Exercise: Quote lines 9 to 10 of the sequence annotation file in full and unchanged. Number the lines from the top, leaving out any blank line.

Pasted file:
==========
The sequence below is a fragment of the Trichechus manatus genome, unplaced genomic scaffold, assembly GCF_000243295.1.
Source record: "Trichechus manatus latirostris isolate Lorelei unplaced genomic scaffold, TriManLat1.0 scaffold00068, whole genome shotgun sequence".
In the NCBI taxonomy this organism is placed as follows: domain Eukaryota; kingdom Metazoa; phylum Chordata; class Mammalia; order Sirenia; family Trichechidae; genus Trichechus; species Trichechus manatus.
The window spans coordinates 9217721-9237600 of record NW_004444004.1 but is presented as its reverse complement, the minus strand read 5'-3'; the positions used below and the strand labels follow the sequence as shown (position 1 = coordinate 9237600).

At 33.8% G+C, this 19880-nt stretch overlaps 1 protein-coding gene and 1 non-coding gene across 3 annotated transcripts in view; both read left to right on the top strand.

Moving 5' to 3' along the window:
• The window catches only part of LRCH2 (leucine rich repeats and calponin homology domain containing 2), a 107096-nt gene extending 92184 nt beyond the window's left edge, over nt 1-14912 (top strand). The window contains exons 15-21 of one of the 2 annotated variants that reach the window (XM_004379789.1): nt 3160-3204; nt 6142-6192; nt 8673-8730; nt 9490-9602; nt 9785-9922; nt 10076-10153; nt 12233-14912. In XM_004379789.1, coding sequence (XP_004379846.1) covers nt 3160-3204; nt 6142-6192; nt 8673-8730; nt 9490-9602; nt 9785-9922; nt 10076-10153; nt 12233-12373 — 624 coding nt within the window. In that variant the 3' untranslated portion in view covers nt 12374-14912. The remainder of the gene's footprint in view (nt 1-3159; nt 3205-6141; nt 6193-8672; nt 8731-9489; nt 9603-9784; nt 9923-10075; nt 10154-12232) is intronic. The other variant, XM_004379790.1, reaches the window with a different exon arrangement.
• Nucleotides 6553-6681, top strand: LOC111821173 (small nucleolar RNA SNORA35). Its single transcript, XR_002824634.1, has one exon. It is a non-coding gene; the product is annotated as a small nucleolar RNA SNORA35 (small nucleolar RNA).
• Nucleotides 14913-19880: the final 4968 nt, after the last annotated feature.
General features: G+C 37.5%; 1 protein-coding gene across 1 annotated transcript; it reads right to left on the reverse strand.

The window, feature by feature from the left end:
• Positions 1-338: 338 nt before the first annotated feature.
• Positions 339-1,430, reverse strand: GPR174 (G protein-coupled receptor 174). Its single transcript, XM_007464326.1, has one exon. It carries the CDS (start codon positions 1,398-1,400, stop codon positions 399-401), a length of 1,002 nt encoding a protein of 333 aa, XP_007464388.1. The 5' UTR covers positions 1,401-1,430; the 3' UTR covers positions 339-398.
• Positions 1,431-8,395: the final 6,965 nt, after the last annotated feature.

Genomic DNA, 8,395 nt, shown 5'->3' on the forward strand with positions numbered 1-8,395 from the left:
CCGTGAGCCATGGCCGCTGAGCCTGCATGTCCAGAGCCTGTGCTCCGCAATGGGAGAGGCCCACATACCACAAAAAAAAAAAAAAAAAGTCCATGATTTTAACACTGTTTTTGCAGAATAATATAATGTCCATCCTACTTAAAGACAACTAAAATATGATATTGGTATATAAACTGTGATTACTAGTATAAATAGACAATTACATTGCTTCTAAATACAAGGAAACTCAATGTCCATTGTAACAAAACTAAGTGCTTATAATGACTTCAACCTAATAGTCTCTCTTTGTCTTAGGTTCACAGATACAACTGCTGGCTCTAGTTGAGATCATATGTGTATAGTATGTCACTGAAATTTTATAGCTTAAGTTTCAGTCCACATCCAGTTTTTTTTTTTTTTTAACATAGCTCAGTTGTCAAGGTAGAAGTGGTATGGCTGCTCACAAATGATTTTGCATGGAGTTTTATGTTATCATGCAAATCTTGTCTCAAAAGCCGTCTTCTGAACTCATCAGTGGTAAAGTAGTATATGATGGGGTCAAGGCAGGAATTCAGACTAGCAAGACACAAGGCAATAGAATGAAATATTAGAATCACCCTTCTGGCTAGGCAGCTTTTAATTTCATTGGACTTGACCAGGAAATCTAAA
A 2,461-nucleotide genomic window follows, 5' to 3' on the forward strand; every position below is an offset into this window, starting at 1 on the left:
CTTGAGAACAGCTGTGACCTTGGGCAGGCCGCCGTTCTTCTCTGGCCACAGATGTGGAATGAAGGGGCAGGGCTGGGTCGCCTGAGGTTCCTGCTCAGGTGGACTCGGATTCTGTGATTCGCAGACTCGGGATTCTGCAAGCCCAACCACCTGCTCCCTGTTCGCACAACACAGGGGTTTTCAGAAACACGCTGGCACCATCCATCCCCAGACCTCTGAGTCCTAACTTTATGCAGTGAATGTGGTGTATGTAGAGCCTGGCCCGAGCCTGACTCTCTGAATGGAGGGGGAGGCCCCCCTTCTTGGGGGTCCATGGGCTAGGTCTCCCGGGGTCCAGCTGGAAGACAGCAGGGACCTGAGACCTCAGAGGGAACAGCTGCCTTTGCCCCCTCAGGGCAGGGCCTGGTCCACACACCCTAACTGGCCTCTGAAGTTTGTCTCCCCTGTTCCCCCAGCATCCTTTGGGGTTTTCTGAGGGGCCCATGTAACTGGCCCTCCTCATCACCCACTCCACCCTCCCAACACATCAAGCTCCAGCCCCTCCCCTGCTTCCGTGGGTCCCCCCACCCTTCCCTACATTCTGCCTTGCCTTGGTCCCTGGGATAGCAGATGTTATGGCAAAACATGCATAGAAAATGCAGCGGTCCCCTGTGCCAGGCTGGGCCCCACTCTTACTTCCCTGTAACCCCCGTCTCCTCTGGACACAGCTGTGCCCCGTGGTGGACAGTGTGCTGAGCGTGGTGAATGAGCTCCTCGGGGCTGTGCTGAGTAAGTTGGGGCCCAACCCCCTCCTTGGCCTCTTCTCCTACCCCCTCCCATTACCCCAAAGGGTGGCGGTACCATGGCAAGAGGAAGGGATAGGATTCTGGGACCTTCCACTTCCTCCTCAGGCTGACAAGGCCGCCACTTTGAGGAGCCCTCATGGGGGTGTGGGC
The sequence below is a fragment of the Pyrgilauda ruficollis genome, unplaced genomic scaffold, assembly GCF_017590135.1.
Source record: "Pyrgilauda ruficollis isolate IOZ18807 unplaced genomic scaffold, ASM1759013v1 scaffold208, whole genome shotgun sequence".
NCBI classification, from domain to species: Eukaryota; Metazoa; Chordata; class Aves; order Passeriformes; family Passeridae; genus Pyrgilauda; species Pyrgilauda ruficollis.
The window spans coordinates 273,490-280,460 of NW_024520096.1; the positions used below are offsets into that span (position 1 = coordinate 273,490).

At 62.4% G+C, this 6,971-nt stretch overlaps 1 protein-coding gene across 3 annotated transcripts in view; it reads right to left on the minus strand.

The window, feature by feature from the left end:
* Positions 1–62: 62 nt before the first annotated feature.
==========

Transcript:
• Nucleotides 14913-19880: the final 4968 nt, after the last annotated feature.
General features: G+C 37.5%; 1 protein-coding gene across 1 annotated transcript; it reads right to left on the reverse strand.